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If you’re looking for a cheap mid-level drawing tablet that compares to a smaller Intuos Pro then you’ll be thrilled with the Parblo A610. It comes with a large drawing area, 8 shortcut keys, a three-command stylus pen and it runs solely off USB power.
Traveling with a tablet can be a pain in the butt. Since the A610 only needs one cable it’s much lighter and more compact to plug in from any location.
And since the price is cheap this might be the perfect drawing tablet for a beginner who’s just getting started with digital drawing/painting. I’ll share my experiences with the A610 giving you a full overview of the product specs, handling, and pros/cons when compared to similar tablets.
My favorite thing about the A610 is the sleek drawing pad design. Everything feels very natural when moving the stylus over the surface. It gives the sense that you’re in control at all times, which is definitely a good thing for non-display drawing tablets.
The drawing pad is 10” wide by 6” tall but the entire tablet is a bit larger. In full the tablet measures 16” wide by 11” tall. It weighs about 3lbs which is not too shabby for this size tablet(the Intuos Pro weighs 2.2lbs so it’s within the same range).
Drawing sensitivity is on the higher side with 2048 levels of pressure sensitivity. This metric is important and 2048 is a great number. It’s exactly what you’d expect from a mid-level tablet.
Another metric I consider is the report rate measured in RPS(reports per second). This measures how many “signals” are passed through the USB port every second to relay where the stylus is positioned. The Parblo A610 runs at 230 RPS which is definitely good. Anything above 200 RPS is generally preferred for drawing tablets.
Power consumption is low and I’m able to get a couple hours of drawing on my Dell Inspiron laptop without needing to recharge my battery.
Since everything is powered by USB you may be concerned that this might limit your movement. But the provided USB cable is very long. It measures just under 5 feet which should be more than enough room for any laptop or desktop configuration.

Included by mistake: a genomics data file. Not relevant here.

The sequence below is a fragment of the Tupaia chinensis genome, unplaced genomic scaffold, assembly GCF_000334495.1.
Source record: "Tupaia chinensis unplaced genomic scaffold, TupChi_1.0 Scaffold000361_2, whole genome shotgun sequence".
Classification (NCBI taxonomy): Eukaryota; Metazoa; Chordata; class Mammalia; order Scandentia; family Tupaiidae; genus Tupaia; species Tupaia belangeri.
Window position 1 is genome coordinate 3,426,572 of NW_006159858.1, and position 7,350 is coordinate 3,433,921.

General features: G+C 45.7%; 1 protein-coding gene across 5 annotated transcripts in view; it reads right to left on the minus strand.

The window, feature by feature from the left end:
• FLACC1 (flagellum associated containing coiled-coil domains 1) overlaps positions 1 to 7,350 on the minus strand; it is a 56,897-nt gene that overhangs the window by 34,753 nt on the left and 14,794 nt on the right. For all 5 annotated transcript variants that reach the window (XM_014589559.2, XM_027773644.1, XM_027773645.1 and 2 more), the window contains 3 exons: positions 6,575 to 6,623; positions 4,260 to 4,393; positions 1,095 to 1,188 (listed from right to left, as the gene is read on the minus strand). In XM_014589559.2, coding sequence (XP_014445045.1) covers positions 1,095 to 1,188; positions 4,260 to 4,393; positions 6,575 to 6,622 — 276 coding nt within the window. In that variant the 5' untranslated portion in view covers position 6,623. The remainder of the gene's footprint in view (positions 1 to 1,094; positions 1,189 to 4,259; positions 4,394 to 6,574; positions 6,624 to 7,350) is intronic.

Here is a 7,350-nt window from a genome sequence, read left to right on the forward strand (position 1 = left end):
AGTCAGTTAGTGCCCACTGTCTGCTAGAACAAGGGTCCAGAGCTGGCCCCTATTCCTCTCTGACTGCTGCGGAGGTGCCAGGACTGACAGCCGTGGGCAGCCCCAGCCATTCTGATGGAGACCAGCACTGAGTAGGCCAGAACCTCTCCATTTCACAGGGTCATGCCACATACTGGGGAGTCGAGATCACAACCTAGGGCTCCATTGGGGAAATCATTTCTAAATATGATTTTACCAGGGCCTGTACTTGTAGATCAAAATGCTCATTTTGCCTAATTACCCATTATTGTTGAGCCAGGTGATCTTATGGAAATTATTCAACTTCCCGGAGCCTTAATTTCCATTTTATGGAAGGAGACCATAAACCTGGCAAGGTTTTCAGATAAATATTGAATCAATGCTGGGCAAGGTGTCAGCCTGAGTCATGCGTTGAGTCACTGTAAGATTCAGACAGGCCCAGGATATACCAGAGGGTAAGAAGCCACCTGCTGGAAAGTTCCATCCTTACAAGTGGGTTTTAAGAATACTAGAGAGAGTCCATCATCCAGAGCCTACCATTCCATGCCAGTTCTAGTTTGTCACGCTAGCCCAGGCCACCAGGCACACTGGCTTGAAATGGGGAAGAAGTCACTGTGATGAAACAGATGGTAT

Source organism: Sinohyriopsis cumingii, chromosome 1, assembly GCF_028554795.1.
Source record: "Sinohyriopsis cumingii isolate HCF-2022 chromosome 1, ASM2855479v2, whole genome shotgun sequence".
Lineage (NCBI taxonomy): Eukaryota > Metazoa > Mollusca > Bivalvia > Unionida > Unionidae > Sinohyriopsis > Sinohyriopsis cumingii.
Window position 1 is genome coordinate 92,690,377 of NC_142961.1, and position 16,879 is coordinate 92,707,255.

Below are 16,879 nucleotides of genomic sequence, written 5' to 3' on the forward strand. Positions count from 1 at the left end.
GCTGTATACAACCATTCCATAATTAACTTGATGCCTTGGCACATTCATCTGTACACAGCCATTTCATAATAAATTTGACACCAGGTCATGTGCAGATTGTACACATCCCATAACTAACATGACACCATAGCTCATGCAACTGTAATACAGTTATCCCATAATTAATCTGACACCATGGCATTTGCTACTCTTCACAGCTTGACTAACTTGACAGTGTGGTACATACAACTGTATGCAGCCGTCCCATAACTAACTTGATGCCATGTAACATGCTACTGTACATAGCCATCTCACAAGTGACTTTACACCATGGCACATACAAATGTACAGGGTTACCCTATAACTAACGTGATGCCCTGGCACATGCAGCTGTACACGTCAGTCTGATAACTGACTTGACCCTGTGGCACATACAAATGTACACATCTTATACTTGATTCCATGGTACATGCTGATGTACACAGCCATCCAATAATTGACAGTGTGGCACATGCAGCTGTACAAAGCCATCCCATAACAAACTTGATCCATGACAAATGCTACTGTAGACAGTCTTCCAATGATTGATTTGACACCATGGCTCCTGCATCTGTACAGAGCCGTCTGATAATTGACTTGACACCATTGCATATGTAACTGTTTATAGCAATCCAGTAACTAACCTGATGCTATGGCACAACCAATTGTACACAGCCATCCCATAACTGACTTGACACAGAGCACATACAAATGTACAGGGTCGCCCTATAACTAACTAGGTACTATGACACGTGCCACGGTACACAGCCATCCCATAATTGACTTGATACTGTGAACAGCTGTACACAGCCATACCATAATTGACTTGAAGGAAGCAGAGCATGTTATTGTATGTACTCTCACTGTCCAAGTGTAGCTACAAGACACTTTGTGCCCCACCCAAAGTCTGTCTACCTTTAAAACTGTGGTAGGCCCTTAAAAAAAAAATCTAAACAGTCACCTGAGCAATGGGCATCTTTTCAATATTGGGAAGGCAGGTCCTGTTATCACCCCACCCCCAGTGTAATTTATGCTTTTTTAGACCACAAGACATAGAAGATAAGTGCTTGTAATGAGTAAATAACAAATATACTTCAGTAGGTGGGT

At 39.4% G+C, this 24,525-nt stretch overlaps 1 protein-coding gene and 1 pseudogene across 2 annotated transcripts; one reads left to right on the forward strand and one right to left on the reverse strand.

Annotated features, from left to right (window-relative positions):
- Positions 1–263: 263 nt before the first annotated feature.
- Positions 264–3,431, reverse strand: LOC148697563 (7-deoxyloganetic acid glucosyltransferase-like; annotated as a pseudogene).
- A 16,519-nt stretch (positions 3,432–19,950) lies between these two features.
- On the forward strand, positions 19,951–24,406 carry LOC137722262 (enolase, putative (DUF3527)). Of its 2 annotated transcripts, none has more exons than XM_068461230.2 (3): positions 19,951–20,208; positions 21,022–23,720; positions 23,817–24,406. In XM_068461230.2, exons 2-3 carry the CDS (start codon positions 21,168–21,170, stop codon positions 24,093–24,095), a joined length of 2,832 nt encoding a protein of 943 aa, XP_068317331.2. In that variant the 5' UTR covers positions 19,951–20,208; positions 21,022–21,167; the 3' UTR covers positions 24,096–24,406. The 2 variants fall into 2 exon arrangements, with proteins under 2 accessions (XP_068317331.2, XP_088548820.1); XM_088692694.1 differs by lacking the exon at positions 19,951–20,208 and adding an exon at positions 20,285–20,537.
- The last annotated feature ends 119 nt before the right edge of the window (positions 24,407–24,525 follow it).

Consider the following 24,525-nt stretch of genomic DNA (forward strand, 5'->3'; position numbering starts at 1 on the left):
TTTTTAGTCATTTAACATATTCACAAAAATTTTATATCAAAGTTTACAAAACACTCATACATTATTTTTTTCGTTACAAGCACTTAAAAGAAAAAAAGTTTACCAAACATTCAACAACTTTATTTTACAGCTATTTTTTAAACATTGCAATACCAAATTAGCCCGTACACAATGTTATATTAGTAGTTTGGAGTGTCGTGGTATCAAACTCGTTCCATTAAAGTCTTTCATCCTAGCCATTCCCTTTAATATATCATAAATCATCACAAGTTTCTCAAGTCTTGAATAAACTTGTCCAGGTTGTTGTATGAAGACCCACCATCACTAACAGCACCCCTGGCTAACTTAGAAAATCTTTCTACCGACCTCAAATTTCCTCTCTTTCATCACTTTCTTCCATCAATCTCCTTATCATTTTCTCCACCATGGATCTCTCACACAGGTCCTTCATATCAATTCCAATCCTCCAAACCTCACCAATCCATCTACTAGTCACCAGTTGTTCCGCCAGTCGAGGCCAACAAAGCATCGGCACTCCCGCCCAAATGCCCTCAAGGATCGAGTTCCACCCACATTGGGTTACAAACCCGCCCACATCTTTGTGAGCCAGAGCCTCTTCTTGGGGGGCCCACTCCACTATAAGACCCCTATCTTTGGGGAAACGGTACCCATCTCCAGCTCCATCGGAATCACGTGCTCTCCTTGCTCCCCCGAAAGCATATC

Also the stylus operates without battery replacements. Whenever the stylus is getting low on power it’ll flash a red light on the side of the pen. You’ll also notice your marks will drop off in quality when the battery dips below 10%.
To recharge the pen you simply plug it into the USB cable connected to your computer. Couldn’t be easier!
This particular model comes with eight replacement nibs for the stylus. It also comes with a small dusting brush you can use to clean the surface and remove particles, sort of like the square cloth accessories they sell for cleaning monitors.
Here’s a list of everything you get in the box:
Parblo A610 tablet
Stylus drawing pen
For the price this A610 offers some of the best specs on the market. You also get an anti-fouling glove absolutely free which will keep the tablet’s surface clear of sweat and natural oils.
I was immediately impressed when taking this tablet out of the box. It feels small yet sturdy. It’s portable but not so light that you’re afraid of breaking it.
Also the pressure sensitivity is incredible. If this is your first very tablet you’ll be starting with a quality design and luxurious responsiveness at a fraction of the cost.
The setup should be very easy if you have a CD drive. The A610 comes with a drivers CD containing drivers for both Windows and Mac OS X. But Win10 users should be very cautious about this device.
I installed mine on a Windows 7 machine but other users have reported lots of problems with Windows 10. I don’t use Win10 and I never plan to, so I can’t really comment on these problems.
But if you are using Win10 I will advise to use caution before purchasing. You may not be able to get this up and running on Win10 until Parblo releases new stable drivers.
This actually isn’t surprising because the A610 webpage only lists support for Windows XP, Vista, and Win7/Win8. This includes 32-bit and 64-bit systems but does not explicitly state support for Windows 10.
Some users have had trouble with sensitivity dropping after 10-30 minutes of use. Others have had issues with specific programs like PaintTool SAI and GIMP. But the single common factor for all these complaints is the Windows 10 operating system.
It’s fair to blame Parblo for this oversight. If their drivers don’t support Windows 10 it should be labeled as such. But it’s strange how the Parblo drivers page has Win10 listed as being fully supported.
Since I don’t have first-hand experience with Win10 I can’t state anything. But based on others experiences I would avoid this tablet if you’re using a Win10 machine.
However OS X users can get it working on v10.5 or higher so that should be no problem.
On my Win7 machine I just popped in the drivers CD, followed the instructions and was good to go in minutes.
Unfortunately the installation manual is written in very poor English, so I didn’t even bother following those directions. It leads me to believe the Parblo support staff may not be much help either.
If you’re not super technical then you may have a tough installation process. It’s generally recommended that you uninstall other tablet drivers before installing the new one. This way you won’t get any conflicting driver issues.